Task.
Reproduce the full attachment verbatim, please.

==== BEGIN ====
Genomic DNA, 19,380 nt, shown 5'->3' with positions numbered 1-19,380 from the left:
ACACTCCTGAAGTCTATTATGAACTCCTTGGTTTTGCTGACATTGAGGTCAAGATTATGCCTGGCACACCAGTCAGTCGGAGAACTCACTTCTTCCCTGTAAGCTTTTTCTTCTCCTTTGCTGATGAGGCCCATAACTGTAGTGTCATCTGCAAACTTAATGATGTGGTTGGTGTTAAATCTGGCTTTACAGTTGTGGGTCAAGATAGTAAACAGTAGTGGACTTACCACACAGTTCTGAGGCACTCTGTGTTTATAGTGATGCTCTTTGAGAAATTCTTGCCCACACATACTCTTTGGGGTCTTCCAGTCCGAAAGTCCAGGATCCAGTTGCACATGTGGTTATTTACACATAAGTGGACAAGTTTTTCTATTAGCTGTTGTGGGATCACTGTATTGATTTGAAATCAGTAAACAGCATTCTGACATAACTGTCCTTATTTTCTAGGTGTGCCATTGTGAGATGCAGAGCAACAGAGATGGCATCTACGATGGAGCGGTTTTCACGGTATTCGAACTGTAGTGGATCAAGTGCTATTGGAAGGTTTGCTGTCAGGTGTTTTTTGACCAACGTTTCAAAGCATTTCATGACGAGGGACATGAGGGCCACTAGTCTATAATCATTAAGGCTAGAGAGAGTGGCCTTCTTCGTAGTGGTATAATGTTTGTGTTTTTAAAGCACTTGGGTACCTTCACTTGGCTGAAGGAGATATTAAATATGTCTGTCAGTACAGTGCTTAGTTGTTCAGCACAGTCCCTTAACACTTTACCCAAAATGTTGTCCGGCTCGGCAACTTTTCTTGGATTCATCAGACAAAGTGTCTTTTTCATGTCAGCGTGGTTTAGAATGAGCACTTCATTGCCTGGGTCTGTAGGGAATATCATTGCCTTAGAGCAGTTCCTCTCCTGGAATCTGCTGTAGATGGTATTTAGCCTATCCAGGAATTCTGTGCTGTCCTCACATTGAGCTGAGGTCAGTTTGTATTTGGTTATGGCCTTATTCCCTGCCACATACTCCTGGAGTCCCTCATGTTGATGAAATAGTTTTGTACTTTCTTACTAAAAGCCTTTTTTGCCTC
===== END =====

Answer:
Genomic DNA, 19,380 nt, shown 5'->3' with positions numbered 1-19,380 from the left:
ACACTCCTGAAGTCTATTATGAACTCCTTGGTTTTGCTGACATTGAGGTCAAGATTATGCCTGGCACACCAGTCAGTCGGAGAACTCACTTCTTCCCTGTAAGCTTTTTCTTCTCCTTTGCTGATGAGGCCCATAACTGTAGTGTCATCTGCAAACTTAATGATGTGGTTGGTGTTAAATCTGGCTTTACAGTTGTGGGTCAAGATAGTAAACAGTAGTGGACTTACCACACAGTTCTGAGGCACTCTGTGTTTATAGTGATGCTCTTTGAGAAATTCTTGCCCACACATACTCTTTGGGGTCTTCCAGTCCGAAAGTCCAGGATCCAGTTGCACATGTGGTTATTTACACATAAGTGGACAAGTTTTTCTATTAGCTGTTGTGGGATCACTGTATTGATTTGAAATCAGTAAACAGCATTCTGACATAACTGTCCTTATTTTCTAGGTGTGCCATTGTGAGATGCAGAGCAACAGAGATGGCATCTACGATGGAGCGGTTTTCACGGTATTCGAACTGTAGTGGATCAAGTGCTATTGGAAGGTTTGCTGTCAGGTGTTTTTTGACCAACGTTTCAAAGCATTTCATGACGAGGGACATGAGGGCCACTAGTCTATAATCATTAAGGCTAGAGAGAGTGGCCTTCTTCGTAGTGGTATAATGTTTGTGTTTTTAAAGCACTTGGGTACCTTCACTTGGCTGAAGGAGATATTAAATATGTCTGTCAGTACAGTGCTTAGTTGTTCAGCACAGTCCCTTAACACTTTACCCAAAATGTTGTCCGGCTCGGCAACTTTTCTTGGATTCATCAGACAAAGTGTCTTTTTCATGTCAGCGTGGTTTAGAATGAGCACTTCATTGCCTGGGTCTGTAGGGAATATCATTGCCTTAGAGCAGTTCCTCTCCTGGAATCTGCTGTAGATGGTATTTAGCCTATCCAGGAATTCTGTGCTGTCCTCACATTGAGCTGAGGTCAGTTTGTATTTGGTTATGGCCTTATTCCCTGCCACATACTCCTGGAGTCCCTCATGTTGATGAAATAGTTTTGTACTTTCTTACTAAAAGCCTTTTTTGCCTC